April 7, 2014
An asset allocation fund is not one fund but a fund of funds, and the spectrum of funds in either the equity or debt class can be quite varied, and possibly, quite risky.
For example, a typical equity allocation in an age 60 "through" target date fund could be 60% SP 500 Index Fund, 20% Russell 2000 Fund, and 10% EAFE Fund, 10% Emerging Markets Fund. It also could be 10% SP 500 Fund, 20% Russell 2000 Fund, 30% EAFE Fund, and 40% Emerging Markets Fund. One would seem to have considerably more risk than the other.
It's not enough to show the asset allocations of a fund at the class level when the component funds are so critical to the risk profile.
Instead of a simple glide path illustration of the equity/debt percentages, I suggest a graph with five-year "waypoints" that show not only the classes but also the types of equity and debt, and a simple description of risk. You would have your glide path when you connect the waypoints.
Using the example above, the age 60 waypoint would show a class asset allocation of 50% equity/50% debt and a risk rating of 5 (1 low, 10 high) or moderate, and be plotted on the graph.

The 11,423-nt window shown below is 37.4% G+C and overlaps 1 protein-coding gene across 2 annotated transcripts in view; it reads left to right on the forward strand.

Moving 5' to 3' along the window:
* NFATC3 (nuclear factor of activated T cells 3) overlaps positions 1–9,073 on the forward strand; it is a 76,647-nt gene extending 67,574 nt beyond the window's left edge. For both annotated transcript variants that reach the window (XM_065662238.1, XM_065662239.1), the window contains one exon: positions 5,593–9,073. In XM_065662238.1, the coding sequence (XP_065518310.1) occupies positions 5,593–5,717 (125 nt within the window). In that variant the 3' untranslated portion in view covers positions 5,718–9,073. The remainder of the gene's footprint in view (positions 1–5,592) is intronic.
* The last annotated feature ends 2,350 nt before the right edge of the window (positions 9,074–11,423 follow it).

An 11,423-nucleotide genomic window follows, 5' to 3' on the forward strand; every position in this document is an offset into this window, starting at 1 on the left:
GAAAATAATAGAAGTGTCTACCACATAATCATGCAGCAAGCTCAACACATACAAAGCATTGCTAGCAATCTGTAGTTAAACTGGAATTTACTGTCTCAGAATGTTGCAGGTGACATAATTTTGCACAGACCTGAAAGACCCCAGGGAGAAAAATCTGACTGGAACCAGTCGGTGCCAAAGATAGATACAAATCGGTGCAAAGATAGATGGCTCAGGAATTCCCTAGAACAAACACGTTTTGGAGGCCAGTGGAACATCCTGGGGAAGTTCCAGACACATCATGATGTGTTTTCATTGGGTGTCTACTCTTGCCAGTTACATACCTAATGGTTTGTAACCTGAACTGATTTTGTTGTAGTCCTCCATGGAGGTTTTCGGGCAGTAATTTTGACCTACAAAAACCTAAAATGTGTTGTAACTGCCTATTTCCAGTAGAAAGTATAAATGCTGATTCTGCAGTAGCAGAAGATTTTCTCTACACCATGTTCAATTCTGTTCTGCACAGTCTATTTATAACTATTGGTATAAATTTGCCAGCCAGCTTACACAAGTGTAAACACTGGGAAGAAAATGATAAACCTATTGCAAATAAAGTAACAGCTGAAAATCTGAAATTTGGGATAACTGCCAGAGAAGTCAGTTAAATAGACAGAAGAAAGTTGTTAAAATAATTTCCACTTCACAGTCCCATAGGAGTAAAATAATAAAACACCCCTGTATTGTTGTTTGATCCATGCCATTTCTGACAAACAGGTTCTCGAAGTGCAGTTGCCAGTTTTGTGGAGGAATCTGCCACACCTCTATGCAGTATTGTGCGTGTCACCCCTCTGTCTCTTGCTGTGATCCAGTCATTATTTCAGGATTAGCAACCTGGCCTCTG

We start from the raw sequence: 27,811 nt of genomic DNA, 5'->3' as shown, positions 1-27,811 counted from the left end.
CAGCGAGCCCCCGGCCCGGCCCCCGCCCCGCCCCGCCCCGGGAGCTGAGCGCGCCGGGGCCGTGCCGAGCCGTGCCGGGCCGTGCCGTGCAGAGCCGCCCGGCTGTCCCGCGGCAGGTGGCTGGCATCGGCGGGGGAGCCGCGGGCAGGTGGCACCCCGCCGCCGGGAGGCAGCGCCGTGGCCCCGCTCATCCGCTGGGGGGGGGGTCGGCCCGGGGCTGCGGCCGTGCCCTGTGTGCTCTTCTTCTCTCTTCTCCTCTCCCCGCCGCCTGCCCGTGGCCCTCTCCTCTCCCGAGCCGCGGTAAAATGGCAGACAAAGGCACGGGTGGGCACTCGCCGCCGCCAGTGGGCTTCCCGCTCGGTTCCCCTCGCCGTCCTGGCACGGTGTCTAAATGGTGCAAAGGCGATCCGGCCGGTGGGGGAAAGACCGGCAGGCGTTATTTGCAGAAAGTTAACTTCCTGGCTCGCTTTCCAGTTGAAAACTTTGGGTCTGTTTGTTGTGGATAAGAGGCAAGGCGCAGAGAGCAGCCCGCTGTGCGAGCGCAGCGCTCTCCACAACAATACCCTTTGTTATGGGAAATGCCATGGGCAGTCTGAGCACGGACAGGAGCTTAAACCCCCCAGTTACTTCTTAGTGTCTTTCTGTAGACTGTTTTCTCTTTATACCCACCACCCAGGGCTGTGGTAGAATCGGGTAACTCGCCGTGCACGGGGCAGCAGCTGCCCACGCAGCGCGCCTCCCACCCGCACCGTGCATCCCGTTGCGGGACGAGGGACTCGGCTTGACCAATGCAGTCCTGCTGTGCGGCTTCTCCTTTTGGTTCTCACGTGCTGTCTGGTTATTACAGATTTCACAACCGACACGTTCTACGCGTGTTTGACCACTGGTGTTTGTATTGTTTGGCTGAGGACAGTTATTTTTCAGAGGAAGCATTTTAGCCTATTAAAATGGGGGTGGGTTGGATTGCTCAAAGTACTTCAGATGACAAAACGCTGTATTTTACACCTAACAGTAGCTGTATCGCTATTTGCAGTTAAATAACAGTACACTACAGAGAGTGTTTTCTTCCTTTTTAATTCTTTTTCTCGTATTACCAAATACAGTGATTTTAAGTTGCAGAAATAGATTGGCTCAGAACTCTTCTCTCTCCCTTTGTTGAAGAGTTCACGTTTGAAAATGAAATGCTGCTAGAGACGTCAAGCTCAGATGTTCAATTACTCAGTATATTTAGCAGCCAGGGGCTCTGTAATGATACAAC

Also the waypoiont description would show the equity allocation of 80% Growth and Income Funds and 20% International Funds with a risk rating of 5 or moderate.
It would not be in the best interest of asset allocation fund investors, most of whom are fairly unsophisticated 401(k) participants, to have too much detail about funds or risk, since that would likely cause them to stop reading the charts. The charts need to be simple, but not too simple as to keep critical information from investors.
I've done hundereds of 401(k) education meetings attempting to describe what mutual funds are, what they contain, and how they work. Asset allocation funds are very different than "normal" mutual funds and investors need additional help in making sound judgements. A well-executed "waypoint" graph with the appropriate detail could be very beneficial.